Despite historically low interest rates, a massive increase in the money supply, and persistent deficit spending, the U.S. economy is growing at a subnormal rate. What's behind it all?

In an article published by Inter Press Service (IPS) on August 8, Joseph Chamie — who was once the director of the United Nations Population Division — noted the increasing number of nations worldwide where there is a “demographic turning point” occurring where children in a population become fewer than its elderly.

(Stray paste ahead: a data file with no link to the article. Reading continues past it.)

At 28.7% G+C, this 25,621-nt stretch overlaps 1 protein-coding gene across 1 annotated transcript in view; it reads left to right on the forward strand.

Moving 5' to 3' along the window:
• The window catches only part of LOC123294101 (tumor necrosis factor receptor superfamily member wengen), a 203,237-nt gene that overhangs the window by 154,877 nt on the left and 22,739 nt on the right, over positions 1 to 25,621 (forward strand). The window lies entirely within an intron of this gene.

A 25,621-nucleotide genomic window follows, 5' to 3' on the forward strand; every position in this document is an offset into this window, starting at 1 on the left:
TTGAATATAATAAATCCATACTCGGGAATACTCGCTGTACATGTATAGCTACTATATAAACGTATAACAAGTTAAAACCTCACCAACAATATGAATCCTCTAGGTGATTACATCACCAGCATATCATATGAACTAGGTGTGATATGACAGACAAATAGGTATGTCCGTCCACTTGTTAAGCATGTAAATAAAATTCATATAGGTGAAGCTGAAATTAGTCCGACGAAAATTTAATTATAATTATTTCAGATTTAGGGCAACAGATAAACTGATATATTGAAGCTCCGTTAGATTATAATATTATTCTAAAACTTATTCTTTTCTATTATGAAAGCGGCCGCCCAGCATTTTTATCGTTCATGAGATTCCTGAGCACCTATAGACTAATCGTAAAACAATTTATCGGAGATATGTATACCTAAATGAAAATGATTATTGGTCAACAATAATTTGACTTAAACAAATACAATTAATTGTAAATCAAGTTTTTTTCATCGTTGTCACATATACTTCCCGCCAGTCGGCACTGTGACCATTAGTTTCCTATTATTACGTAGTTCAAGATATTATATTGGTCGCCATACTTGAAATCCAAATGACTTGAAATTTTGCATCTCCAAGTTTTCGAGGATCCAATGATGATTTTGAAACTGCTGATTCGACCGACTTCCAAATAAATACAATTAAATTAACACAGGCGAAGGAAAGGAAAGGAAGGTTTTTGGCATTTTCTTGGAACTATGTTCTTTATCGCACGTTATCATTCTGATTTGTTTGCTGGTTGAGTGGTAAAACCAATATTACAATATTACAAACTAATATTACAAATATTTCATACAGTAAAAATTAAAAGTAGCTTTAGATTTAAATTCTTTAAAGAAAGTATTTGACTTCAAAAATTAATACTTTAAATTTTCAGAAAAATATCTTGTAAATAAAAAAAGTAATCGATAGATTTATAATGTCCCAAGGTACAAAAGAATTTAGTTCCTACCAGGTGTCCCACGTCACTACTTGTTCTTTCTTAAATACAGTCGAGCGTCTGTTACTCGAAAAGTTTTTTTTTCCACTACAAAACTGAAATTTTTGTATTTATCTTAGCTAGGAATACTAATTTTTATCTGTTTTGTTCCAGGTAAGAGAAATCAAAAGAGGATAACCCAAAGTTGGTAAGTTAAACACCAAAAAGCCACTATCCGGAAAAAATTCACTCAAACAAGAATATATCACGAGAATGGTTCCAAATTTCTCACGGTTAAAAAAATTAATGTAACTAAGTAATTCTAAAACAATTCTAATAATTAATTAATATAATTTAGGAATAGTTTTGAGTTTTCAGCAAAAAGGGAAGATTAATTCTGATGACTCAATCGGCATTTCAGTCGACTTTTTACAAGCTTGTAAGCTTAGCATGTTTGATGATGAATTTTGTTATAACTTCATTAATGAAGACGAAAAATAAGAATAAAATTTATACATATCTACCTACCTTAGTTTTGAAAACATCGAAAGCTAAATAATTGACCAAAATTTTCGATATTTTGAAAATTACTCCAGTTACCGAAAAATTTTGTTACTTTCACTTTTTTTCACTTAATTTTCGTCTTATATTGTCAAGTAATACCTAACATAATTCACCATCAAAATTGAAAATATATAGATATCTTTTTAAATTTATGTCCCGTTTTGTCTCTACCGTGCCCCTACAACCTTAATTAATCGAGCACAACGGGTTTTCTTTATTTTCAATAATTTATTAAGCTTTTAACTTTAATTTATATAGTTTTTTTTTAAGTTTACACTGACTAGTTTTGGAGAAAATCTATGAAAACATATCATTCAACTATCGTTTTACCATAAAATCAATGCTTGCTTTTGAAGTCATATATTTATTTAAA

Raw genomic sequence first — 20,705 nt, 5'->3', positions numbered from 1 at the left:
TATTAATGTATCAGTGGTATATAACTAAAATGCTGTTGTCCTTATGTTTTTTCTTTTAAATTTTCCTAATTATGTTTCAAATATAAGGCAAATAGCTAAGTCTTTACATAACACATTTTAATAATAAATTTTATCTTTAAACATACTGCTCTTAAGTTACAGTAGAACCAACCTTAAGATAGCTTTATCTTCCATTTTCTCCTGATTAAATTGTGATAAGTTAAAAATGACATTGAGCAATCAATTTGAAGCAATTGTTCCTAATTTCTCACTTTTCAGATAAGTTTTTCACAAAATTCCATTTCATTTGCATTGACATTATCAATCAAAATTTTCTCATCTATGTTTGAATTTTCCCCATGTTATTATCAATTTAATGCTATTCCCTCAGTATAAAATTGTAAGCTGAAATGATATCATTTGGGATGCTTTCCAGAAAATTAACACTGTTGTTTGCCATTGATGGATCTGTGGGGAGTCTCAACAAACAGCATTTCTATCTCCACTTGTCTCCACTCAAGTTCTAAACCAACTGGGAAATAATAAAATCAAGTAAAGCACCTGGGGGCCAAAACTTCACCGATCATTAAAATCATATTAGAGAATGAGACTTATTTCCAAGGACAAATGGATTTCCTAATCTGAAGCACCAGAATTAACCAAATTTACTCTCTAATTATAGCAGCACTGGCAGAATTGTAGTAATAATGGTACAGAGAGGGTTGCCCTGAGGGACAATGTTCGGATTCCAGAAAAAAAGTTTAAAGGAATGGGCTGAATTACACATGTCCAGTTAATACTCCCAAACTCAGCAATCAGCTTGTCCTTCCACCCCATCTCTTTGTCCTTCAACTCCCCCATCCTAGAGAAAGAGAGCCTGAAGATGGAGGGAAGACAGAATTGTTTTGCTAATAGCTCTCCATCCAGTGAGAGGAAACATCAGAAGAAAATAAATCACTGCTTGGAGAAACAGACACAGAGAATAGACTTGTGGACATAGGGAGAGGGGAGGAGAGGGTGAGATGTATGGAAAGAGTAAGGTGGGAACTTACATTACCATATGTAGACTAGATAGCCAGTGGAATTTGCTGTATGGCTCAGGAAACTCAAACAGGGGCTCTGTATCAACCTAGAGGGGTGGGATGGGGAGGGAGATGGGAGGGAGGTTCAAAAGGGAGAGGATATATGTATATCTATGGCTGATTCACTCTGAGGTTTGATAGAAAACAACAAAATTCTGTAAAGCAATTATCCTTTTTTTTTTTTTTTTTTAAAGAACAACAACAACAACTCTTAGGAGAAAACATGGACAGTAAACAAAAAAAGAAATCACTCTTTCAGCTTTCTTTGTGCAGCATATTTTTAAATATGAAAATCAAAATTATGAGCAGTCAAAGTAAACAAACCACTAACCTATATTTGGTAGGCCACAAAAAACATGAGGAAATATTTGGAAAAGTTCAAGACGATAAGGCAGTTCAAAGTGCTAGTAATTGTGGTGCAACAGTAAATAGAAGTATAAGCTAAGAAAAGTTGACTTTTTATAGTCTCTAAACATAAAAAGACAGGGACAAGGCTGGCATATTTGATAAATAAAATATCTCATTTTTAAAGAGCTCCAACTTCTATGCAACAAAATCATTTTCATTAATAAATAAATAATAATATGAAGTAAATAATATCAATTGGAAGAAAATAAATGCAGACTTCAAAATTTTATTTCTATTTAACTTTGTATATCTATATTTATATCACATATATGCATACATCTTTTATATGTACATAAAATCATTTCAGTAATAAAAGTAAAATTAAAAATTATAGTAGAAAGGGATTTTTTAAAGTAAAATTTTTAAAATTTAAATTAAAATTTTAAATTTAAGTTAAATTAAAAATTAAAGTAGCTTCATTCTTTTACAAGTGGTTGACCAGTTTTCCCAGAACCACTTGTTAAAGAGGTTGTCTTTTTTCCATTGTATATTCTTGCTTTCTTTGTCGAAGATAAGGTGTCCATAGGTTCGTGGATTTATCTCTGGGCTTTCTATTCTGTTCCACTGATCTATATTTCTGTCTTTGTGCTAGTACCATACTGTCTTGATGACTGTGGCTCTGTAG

Once a new president is installed in the White House, how is he or she likely to handle the economy?

Although the historic Brexit vote to leave the EU initially roiled stock markets worldwide, it may well end up benefitting the United States now and down the road.

The economy is still being force-fed a diet of easy money and low interest rates nearly 10 years after the Federal Reserve began its historic onslaught of loose monetary policy — and the economic growth that that is supposed to take place simply is not happening.

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